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Colonial and State Records of North Carolina
Letter from Marie Joseph Paul Yves Roch Gilbert du Motier, Marquis de Lafayette to Jethro Sumner
Lafayette, Marie Joseph Paul Yves Roch Gilbert Du Motier, marquis de, 1757-1834
May 07, 1781
Volume 15, Page 454


Richmond, May the 7th, 1781.


Your letter to Major General Baron de Steuben Has Been Communicated to me. I Have Now the Command of the Troops in this State, and think it is my duty to Make an Immediate Answer.

Having for a long time Expected to Hear from General Greene, I Apprehend some Accident Happened to His dispatches. I am for the present opposed to General Phillips whose army while acting here exclusive of a Sufficient Garrison at Portsmouth is about 2300 Rank and file. He Has Made an Expedition Against Richmond But the timely arrival of the Continental detachment Has defeated His plans, and Since their arrival He Has Retreated By water down James River. He is much stronger than I am, Commands every River, and of Course will be an offensive and dangerous Enemy.

Arms are absolutely wanting in this quarter, and the few Militia we Have with us Can Hardly secure any whatever. Should we Spare any there Can Be no opposition in this Quarter, and the Reconnoitering (?) British as well as other R     in this State will Be as    . After a Strict Enquiry I Have However found that Some Arms Could be Repaired and Have Immediately Set at work every man I could muster for that Business. In the Course of ten days I think 400 Can Be Collected.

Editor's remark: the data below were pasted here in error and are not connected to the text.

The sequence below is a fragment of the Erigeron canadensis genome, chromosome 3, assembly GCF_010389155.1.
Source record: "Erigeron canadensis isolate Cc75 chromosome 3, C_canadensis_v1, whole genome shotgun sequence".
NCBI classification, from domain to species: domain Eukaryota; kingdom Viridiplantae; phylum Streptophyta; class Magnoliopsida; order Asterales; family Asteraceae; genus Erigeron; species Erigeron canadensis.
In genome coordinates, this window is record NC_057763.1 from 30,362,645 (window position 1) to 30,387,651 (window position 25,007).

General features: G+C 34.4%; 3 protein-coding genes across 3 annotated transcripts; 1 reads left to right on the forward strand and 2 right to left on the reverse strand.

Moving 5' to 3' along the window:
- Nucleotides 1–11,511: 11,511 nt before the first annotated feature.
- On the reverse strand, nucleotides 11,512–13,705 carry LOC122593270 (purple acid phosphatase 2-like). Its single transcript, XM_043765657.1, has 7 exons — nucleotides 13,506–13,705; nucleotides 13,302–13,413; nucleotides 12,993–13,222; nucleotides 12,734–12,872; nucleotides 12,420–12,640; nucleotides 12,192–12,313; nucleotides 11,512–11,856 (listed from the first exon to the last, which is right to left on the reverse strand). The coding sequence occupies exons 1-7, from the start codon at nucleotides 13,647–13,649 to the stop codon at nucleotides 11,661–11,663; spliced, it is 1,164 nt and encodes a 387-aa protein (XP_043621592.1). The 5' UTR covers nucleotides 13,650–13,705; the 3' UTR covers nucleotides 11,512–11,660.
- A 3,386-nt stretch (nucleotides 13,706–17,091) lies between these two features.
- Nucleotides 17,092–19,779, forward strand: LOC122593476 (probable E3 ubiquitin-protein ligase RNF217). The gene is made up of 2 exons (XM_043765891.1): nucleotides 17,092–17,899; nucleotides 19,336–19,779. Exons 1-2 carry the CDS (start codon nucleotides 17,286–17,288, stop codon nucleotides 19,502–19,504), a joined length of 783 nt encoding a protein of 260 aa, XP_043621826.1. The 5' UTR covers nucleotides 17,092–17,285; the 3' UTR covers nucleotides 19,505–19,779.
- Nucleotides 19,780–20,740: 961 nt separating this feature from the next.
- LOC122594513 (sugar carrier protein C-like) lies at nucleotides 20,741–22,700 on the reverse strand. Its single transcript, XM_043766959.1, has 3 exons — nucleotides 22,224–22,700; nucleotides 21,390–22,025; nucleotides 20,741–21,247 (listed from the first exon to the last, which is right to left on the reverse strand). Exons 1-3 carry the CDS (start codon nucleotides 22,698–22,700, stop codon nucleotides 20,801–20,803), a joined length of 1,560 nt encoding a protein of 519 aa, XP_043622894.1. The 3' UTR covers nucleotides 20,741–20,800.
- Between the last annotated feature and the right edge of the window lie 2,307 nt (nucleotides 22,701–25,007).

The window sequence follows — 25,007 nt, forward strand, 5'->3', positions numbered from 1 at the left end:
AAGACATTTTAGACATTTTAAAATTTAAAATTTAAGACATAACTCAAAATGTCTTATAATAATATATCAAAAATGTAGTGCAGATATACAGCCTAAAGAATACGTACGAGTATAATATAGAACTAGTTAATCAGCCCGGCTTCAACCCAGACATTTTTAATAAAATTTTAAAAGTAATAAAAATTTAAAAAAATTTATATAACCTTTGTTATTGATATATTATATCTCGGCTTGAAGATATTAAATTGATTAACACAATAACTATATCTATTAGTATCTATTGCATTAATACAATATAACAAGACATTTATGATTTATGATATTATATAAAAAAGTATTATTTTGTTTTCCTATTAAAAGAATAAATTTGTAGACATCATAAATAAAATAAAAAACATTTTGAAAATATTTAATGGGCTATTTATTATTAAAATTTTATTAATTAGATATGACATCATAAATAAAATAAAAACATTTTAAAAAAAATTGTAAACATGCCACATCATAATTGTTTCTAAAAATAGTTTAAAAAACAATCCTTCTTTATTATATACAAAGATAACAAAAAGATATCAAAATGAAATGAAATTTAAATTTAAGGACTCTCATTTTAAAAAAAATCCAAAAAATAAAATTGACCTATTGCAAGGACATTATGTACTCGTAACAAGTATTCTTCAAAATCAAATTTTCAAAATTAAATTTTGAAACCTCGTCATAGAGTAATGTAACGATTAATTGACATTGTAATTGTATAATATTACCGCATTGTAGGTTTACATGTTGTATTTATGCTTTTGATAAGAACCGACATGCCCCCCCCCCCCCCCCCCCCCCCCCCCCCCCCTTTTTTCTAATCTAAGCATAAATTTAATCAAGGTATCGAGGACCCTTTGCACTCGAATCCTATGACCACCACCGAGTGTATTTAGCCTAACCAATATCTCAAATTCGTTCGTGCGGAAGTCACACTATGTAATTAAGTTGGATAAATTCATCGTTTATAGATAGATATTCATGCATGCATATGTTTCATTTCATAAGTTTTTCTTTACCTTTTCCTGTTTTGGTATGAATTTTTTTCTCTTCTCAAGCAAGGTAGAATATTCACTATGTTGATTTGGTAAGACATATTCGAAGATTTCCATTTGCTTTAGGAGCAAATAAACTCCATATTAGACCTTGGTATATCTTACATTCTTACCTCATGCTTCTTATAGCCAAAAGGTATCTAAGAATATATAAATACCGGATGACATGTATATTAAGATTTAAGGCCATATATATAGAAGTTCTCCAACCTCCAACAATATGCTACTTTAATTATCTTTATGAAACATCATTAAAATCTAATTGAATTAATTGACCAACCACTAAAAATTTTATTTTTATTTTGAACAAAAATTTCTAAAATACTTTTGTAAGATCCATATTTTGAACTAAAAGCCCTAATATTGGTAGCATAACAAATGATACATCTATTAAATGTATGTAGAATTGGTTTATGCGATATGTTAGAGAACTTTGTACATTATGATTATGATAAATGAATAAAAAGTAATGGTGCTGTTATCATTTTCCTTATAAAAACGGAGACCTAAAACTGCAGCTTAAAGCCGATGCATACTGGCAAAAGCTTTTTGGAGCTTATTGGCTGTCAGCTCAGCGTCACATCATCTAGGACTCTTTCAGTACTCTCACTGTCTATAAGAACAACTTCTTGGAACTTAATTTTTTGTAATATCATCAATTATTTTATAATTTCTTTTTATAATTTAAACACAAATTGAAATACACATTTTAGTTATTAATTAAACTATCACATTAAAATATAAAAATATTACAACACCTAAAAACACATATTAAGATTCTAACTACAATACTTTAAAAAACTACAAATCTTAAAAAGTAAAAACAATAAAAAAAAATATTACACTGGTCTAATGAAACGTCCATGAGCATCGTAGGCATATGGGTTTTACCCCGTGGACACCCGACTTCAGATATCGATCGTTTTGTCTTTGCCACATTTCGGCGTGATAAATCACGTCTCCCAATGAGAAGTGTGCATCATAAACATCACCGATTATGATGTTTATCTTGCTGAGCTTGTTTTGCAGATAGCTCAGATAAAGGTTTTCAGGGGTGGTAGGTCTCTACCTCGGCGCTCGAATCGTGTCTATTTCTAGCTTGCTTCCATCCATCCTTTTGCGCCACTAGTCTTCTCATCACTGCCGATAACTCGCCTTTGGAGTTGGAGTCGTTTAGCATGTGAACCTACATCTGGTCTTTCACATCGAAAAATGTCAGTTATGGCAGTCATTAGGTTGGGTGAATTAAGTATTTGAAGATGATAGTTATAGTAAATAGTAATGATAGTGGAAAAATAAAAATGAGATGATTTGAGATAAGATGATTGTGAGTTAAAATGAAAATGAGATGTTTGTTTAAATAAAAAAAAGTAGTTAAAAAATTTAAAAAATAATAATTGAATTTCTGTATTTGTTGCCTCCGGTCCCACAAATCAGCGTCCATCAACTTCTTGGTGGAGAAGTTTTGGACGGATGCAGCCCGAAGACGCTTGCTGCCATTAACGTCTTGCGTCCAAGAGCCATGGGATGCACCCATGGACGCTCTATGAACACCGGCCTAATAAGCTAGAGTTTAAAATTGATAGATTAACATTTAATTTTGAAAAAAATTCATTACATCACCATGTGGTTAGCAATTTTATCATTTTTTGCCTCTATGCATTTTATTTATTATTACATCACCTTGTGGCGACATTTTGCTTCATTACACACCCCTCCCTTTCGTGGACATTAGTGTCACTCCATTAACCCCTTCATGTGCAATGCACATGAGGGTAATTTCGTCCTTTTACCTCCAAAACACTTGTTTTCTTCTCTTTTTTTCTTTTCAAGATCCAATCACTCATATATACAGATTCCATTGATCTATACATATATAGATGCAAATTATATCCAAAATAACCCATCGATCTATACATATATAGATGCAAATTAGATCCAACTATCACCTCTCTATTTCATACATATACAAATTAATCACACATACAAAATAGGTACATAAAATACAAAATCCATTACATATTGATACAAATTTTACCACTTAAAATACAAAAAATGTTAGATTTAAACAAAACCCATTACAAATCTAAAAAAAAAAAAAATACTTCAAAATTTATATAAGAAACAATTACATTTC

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Cartridges are very Scarce and the Commissary of Military Stores tells me He Cannot furnish more than forty thousand. Expecting to be Hard pushed by General Phillips I must procure some Ammunition for our Militia. But the Best Arrangement I can Make is to divide Equally and with 20,000 Cartridges Shall Set out to Morrow to join you.

Our Business is, I think, to divide the Enemy and prevent a junction of Phillips and Cornwallis. Should the Latter Advance this Way and Should it Be possible to Meet Him at a distance from Phillips I will be glad to Concert with you what Can Be done on this matter. It is Highly Important that We Acquaint each other of the Enemy's and our Own Motions. I Request you will write me What Number of Men Cornwallis Has with Him and what Scheme he is likely to follow.

To Morrow Morning I will send on officer to you and give him orders to procure you a Minuted State of our Circumstances as well as of the few Means we Have to afford you Some Side Assistance.

With the Most Sincere Regard I have the Honour to Be Sir
Your Most obedient Humble Servant